Arkansas Public Media

Eric Westcott is the manager of Central Rental and Supply, a construction equipment company that sits about three miles from Premium Protein Products, a meat rendering plant that turns animal carcasses into pet food.  

“Imagine the most disgusting smell you’ve ever smelled in your life and then add the heat, and that’s what we deal with here in Russellville,” he said.

Soy has been widely accepted as a heart-healthy food for nearly two decades.  Manufacturers of packaged food products have claimed that soy protein reduces the risk of coronary heart disease, and labeled their products thusly.

Now, the U.S. Food and Drug Administration isn’t so sure and is seeking an unprecedented revocation of the authorized claim.  With an authorized claim, manufacturers get a stamp of approval from the FDA to directly state a health benefit — calcium, for instant, helps stymie osteoporosis.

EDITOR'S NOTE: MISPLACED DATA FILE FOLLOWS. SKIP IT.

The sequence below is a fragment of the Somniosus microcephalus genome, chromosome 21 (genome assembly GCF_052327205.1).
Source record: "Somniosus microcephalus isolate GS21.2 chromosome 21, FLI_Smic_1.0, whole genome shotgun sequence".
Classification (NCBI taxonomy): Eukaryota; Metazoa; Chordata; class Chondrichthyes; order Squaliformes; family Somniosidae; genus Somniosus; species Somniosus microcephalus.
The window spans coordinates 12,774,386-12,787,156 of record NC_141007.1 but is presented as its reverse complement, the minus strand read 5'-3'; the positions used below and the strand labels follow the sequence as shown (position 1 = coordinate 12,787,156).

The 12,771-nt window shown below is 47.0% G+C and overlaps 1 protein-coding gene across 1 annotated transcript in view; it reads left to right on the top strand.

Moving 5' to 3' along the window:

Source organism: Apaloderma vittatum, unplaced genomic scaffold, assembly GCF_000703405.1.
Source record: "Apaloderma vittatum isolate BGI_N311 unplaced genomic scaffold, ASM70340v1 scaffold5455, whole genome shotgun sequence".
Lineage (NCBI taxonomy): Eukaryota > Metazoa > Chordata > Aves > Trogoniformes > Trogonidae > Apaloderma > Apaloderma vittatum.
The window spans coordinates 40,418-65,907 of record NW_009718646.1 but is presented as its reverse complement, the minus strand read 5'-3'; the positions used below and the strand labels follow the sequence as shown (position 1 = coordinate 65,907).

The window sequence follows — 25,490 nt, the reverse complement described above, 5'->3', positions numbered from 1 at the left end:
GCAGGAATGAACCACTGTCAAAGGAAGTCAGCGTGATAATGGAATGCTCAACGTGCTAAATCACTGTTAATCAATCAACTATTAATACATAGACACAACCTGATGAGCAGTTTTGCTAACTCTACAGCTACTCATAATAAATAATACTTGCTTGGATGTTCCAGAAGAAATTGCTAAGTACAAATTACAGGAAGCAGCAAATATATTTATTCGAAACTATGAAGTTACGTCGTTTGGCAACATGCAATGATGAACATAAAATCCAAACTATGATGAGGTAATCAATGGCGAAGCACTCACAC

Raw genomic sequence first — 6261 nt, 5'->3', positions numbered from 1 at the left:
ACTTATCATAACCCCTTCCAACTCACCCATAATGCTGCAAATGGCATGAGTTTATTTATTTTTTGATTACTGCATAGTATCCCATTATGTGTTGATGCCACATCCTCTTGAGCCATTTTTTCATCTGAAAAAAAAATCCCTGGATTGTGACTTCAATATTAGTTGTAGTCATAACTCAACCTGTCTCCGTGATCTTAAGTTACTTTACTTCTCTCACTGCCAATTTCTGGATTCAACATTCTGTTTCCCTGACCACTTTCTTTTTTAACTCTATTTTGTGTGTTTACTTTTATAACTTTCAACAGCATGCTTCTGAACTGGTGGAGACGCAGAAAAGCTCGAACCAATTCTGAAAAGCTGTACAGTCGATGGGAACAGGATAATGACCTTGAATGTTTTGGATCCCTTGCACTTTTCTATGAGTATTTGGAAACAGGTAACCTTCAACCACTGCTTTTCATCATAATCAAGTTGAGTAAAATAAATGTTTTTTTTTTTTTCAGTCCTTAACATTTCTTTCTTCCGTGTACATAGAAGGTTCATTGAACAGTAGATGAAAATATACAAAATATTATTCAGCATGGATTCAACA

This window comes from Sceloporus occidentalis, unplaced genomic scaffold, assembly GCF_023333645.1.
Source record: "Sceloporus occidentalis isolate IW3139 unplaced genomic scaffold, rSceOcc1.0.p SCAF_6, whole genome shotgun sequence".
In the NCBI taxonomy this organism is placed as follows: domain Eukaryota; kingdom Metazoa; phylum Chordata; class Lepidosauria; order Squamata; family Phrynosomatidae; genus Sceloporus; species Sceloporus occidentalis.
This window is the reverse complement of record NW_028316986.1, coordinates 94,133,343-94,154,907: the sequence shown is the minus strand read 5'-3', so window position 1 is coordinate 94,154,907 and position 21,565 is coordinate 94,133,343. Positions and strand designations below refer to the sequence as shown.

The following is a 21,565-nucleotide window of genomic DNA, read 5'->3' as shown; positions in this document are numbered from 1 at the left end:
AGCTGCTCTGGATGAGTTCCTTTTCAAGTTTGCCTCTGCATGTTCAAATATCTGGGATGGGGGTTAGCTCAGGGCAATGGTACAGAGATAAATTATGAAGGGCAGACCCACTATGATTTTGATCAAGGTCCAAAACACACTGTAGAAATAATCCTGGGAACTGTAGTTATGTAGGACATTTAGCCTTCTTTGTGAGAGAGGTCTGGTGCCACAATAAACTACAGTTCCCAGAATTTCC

The agency said a review of evidence linking soy protein to improved heart health wasn’t conclusive enough to warrant an authorized claim. 

Douglas Balentine, director of the Office of Nutrition and Food Labeling, said studies have evolved since the authorized claim for soy's heart benefits was approved in 1999.

Brad Graham is driving his truck along the edge of a catfish pond near Lake Village, blowing a soybean grain mixture into the water.

“My stepdad was into fish farming, and I just decided I wanted to do a little bit of farming,” he says.

Election night 1992 brought a horde of people to the steps of the Old State House in Little Rock, where Arkansas Gov. Bill Clinton, along with his wife and daughter, and Tennessee Sen. Al Gore and his family, were waiting. Just after midnight, Nov. 4, the party stepped out onto the portico.

"Gives me goose bumps today just thinking about it," said Jimmy Moses, a downtown Little Rock developer.


In Brinkley, halfway between Memphis and Little Rock, Sandra Kemmer is volunteering in a local cafe to promote the area’s economy by giving out rice products on metal trays.

“Hey ya’ll. You can have some cookies when you come back; it’s rice month,” she tells a couple passing by her stand.

Agriculture is the center of life here, but for decades rural towns like Brinkley have been dwindling and with them a linchpin of daily life, the town newspaper.

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